Reagan Reclaimed
From the February 7, 2011, issue of NR.


The news that President Obama decided to read a biography of Ronald Reagan during his Christmas holiday in Hawaii might be taken as a sign that Reagan’s triumph over liberals is complete. Can anyone imagine John F. Kennedy admitting he was reading a biography of Calvin Coolidge, or Jimmy Carter taking in lessons from Dwight Eisenhower? This represents the culmination of a remarkable turnabout in Reagan’s reputation, most notably among liberals, who might have been expected to do to Reagan what an earlier generation of partisan historians did to Coolidge. Instead, we have seen a raft of books from liberal grandees such as Richard Reeves and Sean Wilentz giving Reagan his due.

But while conservatives should pocket these unexpected concessions, they should also note that the admiration of Reagan in the media-academic complex is highly qualified and mostly limited to his role in the Cold War. (And even this story they get wrong.) About the domestic-policy Reagan, liberals are currently engaging in a clever two-step — either excoriating Reagan with recycled 1980s clichés (favors the rich, hates the poor and minorities, reckless deregulation, and so forth), or making him out to be a crypto-liberal who tacitly set out to shore up the welfare state while cloaking himself in anti-big-government rhetoric. Ever so slowly, liberals are attempting a subtle revisionism. This revisionism is alarming not simply as an offense against historical accuracy, but also because the Liberal Revised Standard Version of Reagan will be used against the Tea Party and congressional Republicans in the months and years to come. We can expect to hear (and have already heard once or twice) that even Reagan didn’t attack entitlements the way Paul Ryan and today’s radical House Republicans propose to do.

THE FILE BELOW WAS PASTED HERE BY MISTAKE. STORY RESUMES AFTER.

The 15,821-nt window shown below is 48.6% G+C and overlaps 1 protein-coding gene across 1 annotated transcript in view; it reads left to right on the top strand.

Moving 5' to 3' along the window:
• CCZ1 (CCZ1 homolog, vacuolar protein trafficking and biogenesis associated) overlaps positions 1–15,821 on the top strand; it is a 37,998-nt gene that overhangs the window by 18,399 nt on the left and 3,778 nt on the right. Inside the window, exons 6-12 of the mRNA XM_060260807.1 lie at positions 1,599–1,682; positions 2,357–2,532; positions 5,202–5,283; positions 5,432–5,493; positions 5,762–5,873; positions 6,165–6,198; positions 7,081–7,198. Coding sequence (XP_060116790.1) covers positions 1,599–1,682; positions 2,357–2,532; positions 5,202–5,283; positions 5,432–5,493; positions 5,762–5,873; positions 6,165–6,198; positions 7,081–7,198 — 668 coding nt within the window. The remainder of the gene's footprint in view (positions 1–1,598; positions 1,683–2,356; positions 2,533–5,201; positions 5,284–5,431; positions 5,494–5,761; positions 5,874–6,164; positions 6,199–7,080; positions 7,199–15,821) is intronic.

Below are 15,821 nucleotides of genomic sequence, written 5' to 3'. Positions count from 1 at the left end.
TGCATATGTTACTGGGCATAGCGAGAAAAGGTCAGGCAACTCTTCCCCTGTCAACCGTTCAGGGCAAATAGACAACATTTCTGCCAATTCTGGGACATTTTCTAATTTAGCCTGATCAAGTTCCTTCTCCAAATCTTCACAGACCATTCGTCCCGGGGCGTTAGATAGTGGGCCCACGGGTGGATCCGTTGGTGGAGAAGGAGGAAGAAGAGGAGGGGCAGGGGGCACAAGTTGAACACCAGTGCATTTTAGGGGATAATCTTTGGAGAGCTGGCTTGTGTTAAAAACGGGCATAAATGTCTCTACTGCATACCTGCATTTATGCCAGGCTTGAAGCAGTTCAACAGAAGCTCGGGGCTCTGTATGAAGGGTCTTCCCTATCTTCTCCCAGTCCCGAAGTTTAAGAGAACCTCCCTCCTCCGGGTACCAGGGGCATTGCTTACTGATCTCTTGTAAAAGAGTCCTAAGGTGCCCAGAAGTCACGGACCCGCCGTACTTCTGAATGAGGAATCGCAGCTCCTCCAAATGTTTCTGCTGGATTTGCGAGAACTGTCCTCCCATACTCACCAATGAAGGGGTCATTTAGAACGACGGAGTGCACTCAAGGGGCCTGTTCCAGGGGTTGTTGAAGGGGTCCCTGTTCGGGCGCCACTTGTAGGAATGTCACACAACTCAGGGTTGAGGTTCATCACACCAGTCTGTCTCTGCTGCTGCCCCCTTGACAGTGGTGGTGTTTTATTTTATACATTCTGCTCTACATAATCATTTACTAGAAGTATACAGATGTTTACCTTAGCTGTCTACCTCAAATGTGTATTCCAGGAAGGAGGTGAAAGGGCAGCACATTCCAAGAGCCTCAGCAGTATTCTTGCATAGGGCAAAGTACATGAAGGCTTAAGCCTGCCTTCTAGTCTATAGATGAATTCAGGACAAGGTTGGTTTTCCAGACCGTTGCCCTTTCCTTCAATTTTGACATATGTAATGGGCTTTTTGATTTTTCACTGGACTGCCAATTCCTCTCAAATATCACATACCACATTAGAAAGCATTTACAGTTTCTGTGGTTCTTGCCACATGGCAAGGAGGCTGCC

It wouldn’t be the first time the Left has pulled off a historical Brinks job on a Republican whose achievements and popularity could not be destroyed with a direct attack. A hundred years ago, the leading Progressives appropriated Abraham Lincoln for their cause, even as they explicitly attacked Lincoln’s (and the Founders’) central political philosophy of natural rights. It culminated in the chutzpah of Franklin Roosevelt’s declaration in 1929 that “it is time for us Democrats to claim Lincoln as one of our own,” and in the early 1990s with New York’s ultra-liberal governor, Mario Cuomo, ostentatiously embracing Lincoln because “he’s reassuring to politicians like me.”

The liberal revision of Reagan has been unfolding for a while now, and at the center of it is the effort to separate him from his conservative beliefs. Joshua Green wrote in The Washington Monthly in January 2003 that “many of [Reagan’s] actions as president wound up facilitating liberal objectives. What this clamor of adulation is seeking to deny is that beyond his conservative legacy, Ronald Reagan has bequeathed a liberal one.” He raised taxes! He talked to the Soviets and reached arms agreements! Green’s article was provocatively adorned with a cartoon rendering of Reagan as FDR, complete with upturned cigarette holder. The late John Patrick Diggins, an unorthodox liberal who was a close friend of Arthur Schlesinger Jr.’s, argued in his 2007 book Ronald Reagan: Fate, Freedom, and the Making of History that Reagan deserves to be considered one of the four greatest American presidents, alongside Washington, Lincoln, and Franklin Roosevelt. His Upper West Side neighbors are still picking up their jaws off the floor. However, Diggins makes Reagan into a crypto-liberal: “Far from being a conservative, Reagan was the great liberating spirit of modern American history, a political romantic impatient with the status quo. . . . Reagan’s relation to liberalism may illuminate modern America more than his relation to conservatism.”